What’s the Phishing Scam Equivalent of Your Favorite Halloween Costume?

It’s the spookiest time of the year again, where the young and young at heart alike get all dressed up in the wackiest and wildest costumes they can dream up[...]
By Daniella Balaban
image October 28, 2021 image 4 MIN READ

It’s the spookiest time of the year again, where the young and young at heart alike get all dressed up in the wackiest and wildest costumes they can dream up. This year, we’re highlighting a round-up of five kinds of Halloween costumes that you might see on the streets, and comparing them to five much more frightening realities – types of phishing scams!

Consider these while you’re stocking up on fun-size candy bars this year, as the kinds of spooky visitors that we’re afraid of don’t offer treats with their tricks!

1. The “on trend”

security awareness trainingWhether it’s the latest Netflix sensation, something eye-wateringly political, or an item from the news, you’re always bound to see costumes that will spring into fashion for one year only, and then never be seen again. This year, we’re expecting an overload of hot pink Squid Game imitations, awesome Simone Biles costumes, and probably the odd Trump wig leftover from last year.

Cyber attackers also keep their eyes on the news, looking for the “Latest Big Thing” that they can capitalize on. When something hits a hot topic, it’s much more likely to get your attention, so keep your eyes peeled for topical headlines in your inbox, whether that’s Black Friday offers that seem too good to be true, or coronavirus-related scare tactics.

2. The “old faithful”

On the other side of the scale, some costumes just never get old. These kinds of outfits can be spotted year after year, and will be on sale in shops even out of season, covering all the usual favorites such as superheroes, animals, and scary regulars like witches, zombies, and vampires! There’s a reason why it’s worth investing in a good pair of cat ears, that cute little nurse outfit, or an all-in-one King Kong, and that’s because (while they won’t be going viral anytime soon) they get the job done.

The same is true for phishing scams. Not every phishing scam is super clever – in fact, many are surprisingly obvious. But when attackers send them at scale, they aren’t looking to impress everyone or even do anything shockingly intelligent. They just want to get a small percentage to be distracted enough to click. And year after year, just like the costumes, these scams also hit their mark.

3. The “scariest of them all”

Phishing ScamWe know it’s Halloween, (and if you can’t scare the pants off people during Halloween, when can you?) but some of today’s scariest costumes are a far cry from the plastic vampire teeth and paper masks of our childhoods! Gone are the days where you could cut eye holes in a sheet and call yourself a ghost. Look outside your window this All Hallows’ Eve and you’ll see small children with axes embedded in their skulls, terrifyingly creepy clowns, and truly realistic zombies that will have even the bravest amongst us struggling to fall asleep at night!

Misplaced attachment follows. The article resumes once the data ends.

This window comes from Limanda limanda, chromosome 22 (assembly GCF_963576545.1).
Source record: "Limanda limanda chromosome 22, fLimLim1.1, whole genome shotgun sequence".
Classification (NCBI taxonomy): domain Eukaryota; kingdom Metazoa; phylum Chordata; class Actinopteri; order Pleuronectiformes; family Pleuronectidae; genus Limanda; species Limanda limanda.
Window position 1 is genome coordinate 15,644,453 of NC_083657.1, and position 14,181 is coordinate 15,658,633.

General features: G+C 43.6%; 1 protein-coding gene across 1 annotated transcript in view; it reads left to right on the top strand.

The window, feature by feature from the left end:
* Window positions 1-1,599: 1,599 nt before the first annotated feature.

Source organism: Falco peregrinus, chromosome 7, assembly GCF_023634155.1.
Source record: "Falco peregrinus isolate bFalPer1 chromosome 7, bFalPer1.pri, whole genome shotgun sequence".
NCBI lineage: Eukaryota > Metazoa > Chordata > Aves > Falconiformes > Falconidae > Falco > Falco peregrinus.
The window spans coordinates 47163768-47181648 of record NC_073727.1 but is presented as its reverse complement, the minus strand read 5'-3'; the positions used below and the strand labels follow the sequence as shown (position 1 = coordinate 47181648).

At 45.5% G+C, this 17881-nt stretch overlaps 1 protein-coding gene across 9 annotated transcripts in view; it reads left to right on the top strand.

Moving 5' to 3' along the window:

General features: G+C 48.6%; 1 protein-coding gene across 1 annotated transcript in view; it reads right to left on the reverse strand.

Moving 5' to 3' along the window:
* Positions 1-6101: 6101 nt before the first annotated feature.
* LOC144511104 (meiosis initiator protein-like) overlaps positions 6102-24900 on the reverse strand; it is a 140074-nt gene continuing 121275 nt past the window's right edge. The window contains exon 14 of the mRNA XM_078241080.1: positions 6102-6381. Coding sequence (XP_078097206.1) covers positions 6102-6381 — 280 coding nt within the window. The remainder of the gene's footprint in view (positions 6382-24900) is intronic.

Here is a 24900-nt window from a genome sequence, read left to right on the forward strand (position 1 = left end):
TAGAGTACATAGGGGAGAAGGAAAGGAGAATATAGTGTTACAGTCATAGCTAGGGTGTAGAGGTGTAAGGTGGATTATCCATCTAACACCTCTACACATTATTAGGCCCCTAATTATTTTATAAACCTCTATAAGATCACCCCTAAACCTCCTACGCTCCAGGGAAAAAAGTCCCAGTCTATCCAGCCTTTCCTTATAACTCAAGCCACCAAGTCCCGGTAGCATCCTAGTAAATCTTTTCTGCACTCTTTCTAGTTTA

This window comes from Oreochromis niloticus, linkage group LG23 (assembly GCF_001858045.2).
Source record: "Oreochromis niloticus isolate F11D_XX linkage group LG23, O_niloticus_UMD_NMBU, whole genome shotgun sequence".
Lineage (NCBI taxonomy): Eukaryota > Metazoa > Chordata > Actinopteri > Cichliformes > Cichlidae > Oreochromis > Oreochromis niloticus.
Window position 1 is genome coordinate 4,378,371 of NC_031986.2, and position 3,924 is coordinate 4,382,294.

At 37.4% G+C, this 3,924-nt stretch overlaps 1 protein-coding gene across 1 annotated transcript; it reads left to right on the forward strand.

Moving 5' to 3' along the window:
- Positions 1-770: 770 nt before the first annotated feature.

Halloween-enthusiasts aren’t the only ones trying to scare us out of our skin. Attackers realize that when we’re scared, we don’t make great decisions. In fact, we are more likely to act quickly, rashly, and without giving a situation its due consideration. That’s why phishing scams are likely to include an element of urgency or fear, such as “X person is in trouble and desperately needs help” or “Warning: your account is at risk.” Whenever an email is telling you to act quickly, let this be a signal for you to stop and think. 

4. The “red carpet appeal”

As many scary costumes as you see, you’re bound to find plenty that look to dazzle instead of frighten. Feather boas, glittery dresses and waistcoats, entrancing make-up, and more – these are meant to pull the eye away from the rest of the crowd, and get you pointing out the glitz and glam to your friends and neighbors.

While people might run from what scares them, they run towards what appeals! This is exactly why many phishing scams use the psychology of attraction rather than fear, such as once-in-a-lifetime offers, free gifts, holiday vouchers, and even cold hard cash. The chances are, if it seems too good to be true it’s just as fake as the costumes. If you fall for these particular charms, the next day you’ll be regretting more than just the pumpkin spice punch!

5. The “double take”

security awareness trainingEver see such a good costume it makes you wonder whether the person in question is even dressed up? If you walked by that police officer or firefighter on October 30th, you’d never stop to wonder if their uniform was real! And hey, that guy really is a dead ringer for Justin Bieber… In fact, should you ask for an autograph, just in case?

People often wrongly assume that a phishing scam will be obvious, and as long as you check the URL seems legit, and look out for typos and grammatical errors – you can’t fall victim to a scam. As hackers become increasingly persistent, organizations need to prepare themselves for the unexpected. The only way to stay safe is to ensure training is repeated regularly and often, triggering employees by exposing them to a large variety of both old and new tricks, and obtaining feedback that is accurate and timely to allow you to reduce your employee risk landscape.

This Halloween, if you’re hoping the expression “OMG this is terrifying!” can be kept firmly out of the IT department, reach out to talk about security awareness training for your employees!

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